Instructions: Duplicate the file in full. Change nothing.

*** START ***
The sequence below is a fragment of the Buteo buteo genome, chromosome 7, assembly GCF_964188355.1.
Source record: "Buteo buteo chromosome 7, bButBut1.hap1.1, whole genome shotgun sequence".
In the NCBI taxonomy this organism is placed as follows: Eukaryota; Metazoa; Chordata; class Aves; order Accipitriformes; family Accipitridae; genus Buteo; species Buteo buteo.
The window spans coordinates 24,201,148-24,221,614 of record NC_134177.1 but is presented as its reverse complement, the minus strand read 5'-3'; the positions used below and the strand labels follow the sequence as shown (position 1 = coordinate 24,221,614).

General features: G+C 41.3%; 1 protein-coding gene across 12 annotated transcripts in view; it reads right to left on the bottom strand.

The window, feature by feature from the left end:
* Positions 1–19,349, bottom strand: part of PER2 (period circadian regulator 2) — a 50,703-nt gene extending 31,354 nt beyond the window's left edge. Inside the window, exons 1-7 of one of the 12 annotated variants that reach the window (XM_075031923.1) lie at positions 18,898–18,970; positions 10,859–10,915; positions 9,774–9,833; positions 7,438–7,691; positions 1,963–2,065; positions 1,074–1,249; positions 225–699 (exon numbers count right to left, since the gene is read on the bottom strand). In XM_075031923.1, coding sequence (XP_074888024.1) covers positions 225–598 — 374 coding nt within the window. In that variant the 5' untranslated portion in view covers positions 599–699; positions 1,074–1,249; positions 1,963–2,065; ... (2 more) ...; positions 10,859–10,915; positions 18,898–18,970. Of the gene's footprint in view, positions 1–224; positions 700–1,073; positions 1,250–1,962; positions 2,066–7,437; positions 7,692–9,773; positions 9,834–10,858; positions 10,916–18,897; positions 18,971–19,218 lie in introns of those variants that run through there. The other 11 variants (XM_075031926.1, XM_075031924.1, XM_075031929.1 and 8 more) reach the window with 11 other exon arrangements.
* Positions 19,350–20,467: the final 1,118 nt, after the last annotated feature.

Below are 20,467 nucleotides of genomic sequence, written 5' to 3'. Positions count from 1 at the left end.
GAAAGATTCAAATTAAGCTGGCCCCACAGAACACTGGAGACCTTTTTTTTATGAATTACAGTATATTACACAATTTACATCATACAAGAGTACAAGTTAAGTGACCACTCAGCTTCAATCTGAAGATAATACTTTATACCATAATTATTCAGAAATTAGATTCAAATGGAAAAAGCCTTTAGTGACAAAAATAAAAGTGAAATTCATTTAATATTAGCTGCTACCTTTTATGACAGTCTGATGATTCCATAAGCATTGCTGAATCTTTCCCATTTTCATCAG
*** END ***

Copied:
The sequence below is a fragment of the Buteo buteo genome, chromosome 7, assembly GCF_964188355.1.
Source record: "Buteo buteo chromosome 7, bButBut1.hap1.1, whole genome shotgun sequence".
In the NCBI taxonomy this organism is placed as follows: Eukaryota; Metazoa; Chordata; class Aves; order Accipitriformes; family Accipitridae; genus Buteo; species Buteo buteo.
The window spans coordinates 24,201,148-24,221,614 of record NC_134177.1 but is presented as its reverse complement, the minus strand read 5'-3'; the positions used below and the strand labels follow the sequence as shown (position 1 = coordinate 24,221,614).

General features: G+C 41.3%; 1 protein-coding gene across 12 annotated transcripts in view; it reads right to left on the bottom strand.

The window, feature by feature from the left end:
* Positions 1–19,349, bottom strand: part of PER2 (period circadian regulator 2) — a 50,703-nt gene extending 31,354 nt beyond the window's left edge. Inside the window, exons 1-7 of one of the 12 annotated variants that reach the window (XM_075031923.1) lie at positions 18,898–18,970; positions 10,859–10,915; positions 9,774–9,833; positions 7,438–7,691; positions 1,963–2,065; positions 1,074–1,249; positions 225–699 (exon numbers count right to left, since the gene is read on the bottom strand). In XM_075031923.1, coding sequence (XP_074888024.1) covers positions 225–598 — 374 coding nt within the window. In that variant the 5' untranslated portion in view covers positions 599–699; positions 1,074–1,249; positions 1,963–2,065; ... (2 more) ...; positions 10,859–10,915; positions 18,898–18,970. Of the gene's footprint in view, positions 1–224; positions 700–1,073; positions 1,250–1,962; positions 2,066–7,437; positions 7,692–9,773; positions 9,834–10,858; positions 10,916–18,897; positions 18,971–19,218 lie in introns of those variants that run through there. The other 11 variants (XM_075031926.1, XM_075031924.1, XM_075031929.1 and 8 more) reach the window with 11 other exon arrangements.
* Positions 19,350–20,467: the final 1,118 nt, after the last annotated feature.

Below are 20,467 nucleotides of genomic sequence, written 5' to 3'. Positions count from 1 at the left end.
GAAAGATTCAAATTAAGCTGGCCCCACAGAACACTGGAGACCTTTTTTTTATGAATTACAGTATATTACACAATTTACATCATACAAGAGTACAAGTTAAGTGACCACTCAGCTTCAATCTGAAGATAATACTTTATACCATAATTATTCAGAAATTAGATTCAAATGGAAAAAGCCTTTAGTGACAAAAATAAAAGTGAAATTCATTTAATATTAGCTGCTACCTTTTATGACAGTCTGATGATTCCATAAGCATTGCTGAATCTTTCCCATTTTCATCAG